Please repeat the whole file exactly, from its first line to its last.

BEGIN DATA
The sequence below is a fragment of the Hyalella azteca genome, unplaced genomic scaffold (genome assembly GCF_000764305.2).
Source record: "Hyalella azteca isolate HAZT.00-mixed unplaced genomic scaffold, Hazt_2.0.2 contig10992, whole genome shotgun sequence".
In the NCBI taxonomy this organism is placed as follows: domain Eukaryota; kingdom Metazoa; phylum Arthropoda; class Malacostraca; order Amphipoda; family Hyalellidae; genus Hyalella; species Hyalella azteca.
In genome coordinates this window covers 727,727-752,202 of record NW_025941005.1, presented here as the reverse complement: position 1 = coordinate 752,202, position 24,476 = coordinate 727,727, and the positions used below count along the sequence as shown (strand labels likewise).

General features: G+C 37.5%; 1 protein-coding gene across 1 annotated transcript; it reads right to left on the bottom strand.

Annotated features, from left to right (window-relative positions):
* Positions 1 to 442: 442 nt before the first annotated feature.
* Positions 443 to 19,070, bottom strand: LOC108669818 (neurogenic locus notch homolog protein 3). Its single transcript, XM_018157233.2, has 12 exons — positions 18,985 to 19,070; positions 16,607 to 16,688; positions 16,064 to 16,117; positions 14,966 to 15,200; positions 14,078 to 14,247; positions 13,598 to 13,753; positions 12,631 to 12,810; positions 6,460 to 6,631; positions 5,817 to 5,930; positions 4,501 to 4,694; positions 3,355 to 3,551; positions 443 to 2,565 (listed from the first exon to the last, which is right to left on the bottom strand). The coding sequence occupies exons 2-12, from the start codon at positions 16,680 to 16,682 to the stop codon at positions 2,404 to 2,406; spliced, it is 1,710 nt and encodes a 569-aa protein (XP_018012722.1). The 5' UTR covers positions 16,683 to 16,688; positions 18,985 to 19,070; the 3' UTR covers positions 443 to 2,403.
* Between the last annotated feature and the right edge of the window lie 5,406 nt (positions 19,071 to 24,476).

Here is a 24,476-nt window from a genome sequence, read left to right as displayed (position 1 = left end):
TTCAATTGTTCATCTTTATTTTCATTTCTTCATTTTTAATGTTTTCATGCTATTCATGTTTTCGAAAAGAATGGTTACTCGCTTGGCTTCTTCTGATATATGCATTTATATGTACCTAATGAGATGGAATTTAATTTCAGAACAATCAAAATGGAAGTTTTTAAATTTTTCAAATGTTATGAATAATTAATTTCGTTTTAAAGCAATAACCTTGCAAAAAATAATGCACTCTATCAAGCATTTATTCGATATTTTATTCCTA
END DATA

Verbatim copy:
The sequence below is a fragment of the Hyalella azteca genome, unplaced genomic scaffold (genome assembly GCF_000764305.2).
Source record: "Hyalella azteca isolate HAZT.00-mixed unplaced genomic scaffold, Hazt_2.0.2 contig10992, whole genome shotgun sequence".
In the NCBI taxonomy this organism is placed as follows: domain Eukaryota; kingdom Metazoa; phylum Arthropoda; class Malacostraca; order Amphipoda; family Hyalellidae; genus Hyalella; species Hyalella azteca.
In genome coordinates this window covers 727,727-752,202 of record NW_025941005.1, presented here as the reverse complement: position 1 = coordinate 752,202, position 24,476 = coordinate 727,727, and the positions used below count along the sequence as shown (strand labels likewise).

General features: G+C 37.5%; 1 protein-coding gene across 1 annotated transcript; it reads right to left on the bottom strand.

Annotated features, from left to right (window-relative positions):
* Positions 1 to 442: 442 nt before the first annotated feature.
* Positions 443 to 19,070, bottom strand: LOC108669818 (neurogenic locus notch homolog protein 3). Its single transcript, XM_018157233.2, has 12 exons — positions 18,985 to 19,070; positions 16,607 to 16,688; positions 16,064 to 16,117; positions 14,966 to 15,200; positions 14,078 to 14,247; positions 13,598 to 13,753; positions 12,631 to 12,810; positions 6,460 to 6,631; positions 5,817 to 5,930; positions 4,501 to 4,694; positions 3,355 to 3,551; positions 443 to 2,565 (listed from the first exon to the last, which is right to left on the bottom strand). The coding sequence occupies exons 2-12, from the start codon at positions 16,680 to 16,682 to the stop codon at positions 2,404 to 2,406; spliced, it is 1,710 nt and encodes a 569-aa protein (XP_018012722.1). The 5' UTR covers positions 16,683 to 16,688; positions 18,985 to 19,070; the 3' UTR covers positions 443 to 2,403.
* Between the last annotated feature and the right edge of the window lie 5,406 nt (positions 19,071 to 24,476).

Here is a 24,476-nt window from a genome sequence, read left to right as displayed (position 1 = left end):
TTCAATTGTTCATCTTTATTTTCATTTCTTCATTTTTAATGTTTTCATGCTATTCATGTTTTCGAAAAGAATGGTTACTCGCTTGGCTTCTTCTGATATATGCATTTATATGTACCTAATGAGATGGAATTTAATTTCAGAACAATCAAAATGGAAGTTTTTAAATTTTTCAAATGTTATGAATAATTAATTTCGTTTTAAAGCAATAACCTTGCAAAAAATAATGCACTCTATCAAGCATTTATTCGATATTTTATTCCTA